By receiving the allocation decision for the planned project "Intelligent Diagnostics", five institutes of the Innovationsallianz Baden-Württemberg obtain EUR 1.7 million funding by the state government under the leadership of the FZI Research Center for Information Technology. In the following 18 months, it will be worked on the intelligent tumour diagnostics at various locations in Baden-Württemberg. The joint project of the Innovationsallianz Baden-Württemberg (innBW) contributes, through the use of quantitatively imaging techniques as well as artificial intelligence (AI), to the intelligent diagnostics of skin tumours.
So far, the visual examination of patients by physicians has been one of the most important pillars of the diagnostics of skin tumours. In order to confirm a diagnosis, physicians analyse what they see. Many patients are familiar with the ABCDE approach.
Based on this approach, the size, shape, colour, diameter and disease progression can qualitatively be evaluated. The larger the diameter and the more irregular a skin spots is, the higher is the probability that this is a skin tumour.
Can artificial intelligence (AI) help to diagnose skin tumours? Yes, says Christoph Becker, manager of the project "Intelligent Diagnostics" at the FZI: "Artificial intelligence provides a considerable added value, where large amounts of data are used. Already now, AI is used in the field of diagnostics. In doing so, ten thousand digital images are being classified, in order to subsequently make a suggested diagnosis on the basis of a new image."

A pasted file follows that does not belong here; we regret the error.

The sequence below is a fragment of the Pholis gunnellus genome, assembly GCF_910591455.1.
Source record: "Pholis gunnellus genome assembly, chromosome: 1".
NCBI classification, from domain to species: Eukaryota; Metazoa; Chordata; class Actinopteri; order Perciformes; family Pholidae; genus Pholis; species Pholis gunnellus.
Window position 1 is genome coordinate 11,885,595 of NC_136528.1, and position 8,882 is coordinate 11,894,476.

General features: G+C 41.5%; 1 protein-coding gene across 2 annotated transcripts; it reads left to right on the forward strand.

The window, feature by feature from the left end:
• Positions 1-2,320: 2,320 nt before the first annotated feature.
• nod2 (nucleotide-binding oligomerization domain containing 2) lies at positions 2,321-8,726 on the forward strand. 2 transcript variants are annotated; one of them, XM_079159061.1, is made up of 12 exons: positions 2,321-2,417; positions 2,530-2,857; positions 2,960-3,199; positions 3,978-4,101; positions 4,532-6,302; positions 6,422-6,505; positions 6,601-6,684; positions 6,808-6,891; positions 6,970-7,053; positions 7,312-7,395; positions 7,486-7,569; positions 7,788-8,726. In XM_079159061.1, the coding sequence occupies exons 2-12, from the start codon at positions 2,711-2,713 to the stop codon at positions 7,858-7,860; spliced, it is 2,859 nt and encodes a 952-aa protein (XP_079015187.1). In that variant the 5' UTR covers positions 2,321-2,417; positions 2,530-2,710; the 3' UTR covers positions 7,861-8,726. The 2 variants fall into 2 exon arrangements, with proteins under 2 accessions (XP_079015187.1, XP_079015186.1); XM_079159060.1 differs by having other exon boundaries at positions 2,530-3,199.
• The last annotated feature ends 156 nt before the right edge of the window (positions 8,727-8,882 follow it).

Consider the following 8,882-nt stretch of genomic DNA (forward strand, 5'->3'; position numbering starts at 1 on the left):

In the framework of the joint research project, data shall be systematically collected and models shall be trained, in order to expand the AI-based identification of malignant melanoma. The FZI is responsible for the development of the data- and model management platform in the project: "In order to further improve the diagnostics, we need better data for the training of the artificial intelligence.
This means: In the framework of the funding, we will systematically establish datasets and control the management of the models by means of the platform. Quantitatively imaging techniques are used for the data collection that enable a significant increase of the data size per image. The aim is to take the digital, medical diagnostic of skin tumours to a new level, using quantitatively imaging techniques and improved AI models.
The project has a duration of 18 months and is funded by the Ministry of Economic Affairs, Labour and Housing Baden-Württemberg. The following institutes of innBW are involved: FZI Research Center for Information Technology, Institute for Laser Technology in Medicine and Measurement Technique (ILM) at the University of Ulm, Hahn-Schickard Institute in Villingen-Schwenningen, Hahn-Schickard Institute in Stuttgart and the NMI Natural and Medical Sciences Institute at the University of Tübingen.
About the FZI Research Center for Information Technology
The FZI Research Center for Information Technology, with its head office in Karlsruhe and a branch office in Berlin, is a non-profit institution for applied research in information technology and technology transfer. Its task is to provide businesses and public institutions with the latest research findings in information technology. It also qualifies young researchers for their career in academics or business as well as self-employment. Led by professors from different faculties, research teams at the FZI interdisciplinarily develop and prototype concepts, software, hardware and system solutions for their clients. The FZI House of Living Labs provides a unique research environment for applied research. The FZI is the innovation partner of the Karlsruhe Institute of Technology (KIT).
Julia Feilen, Communications
FZI Forschungszentrum Informatik
Haid-und-Neu-Str. 10-14, 76131 Karlsruhe, Germany
Phone: +49 721 9654-943
http://url.fzi.de/191030 (Press release on FZI website)
Julia Feilen FZI | idw - Informationsdienst Wissenschaft
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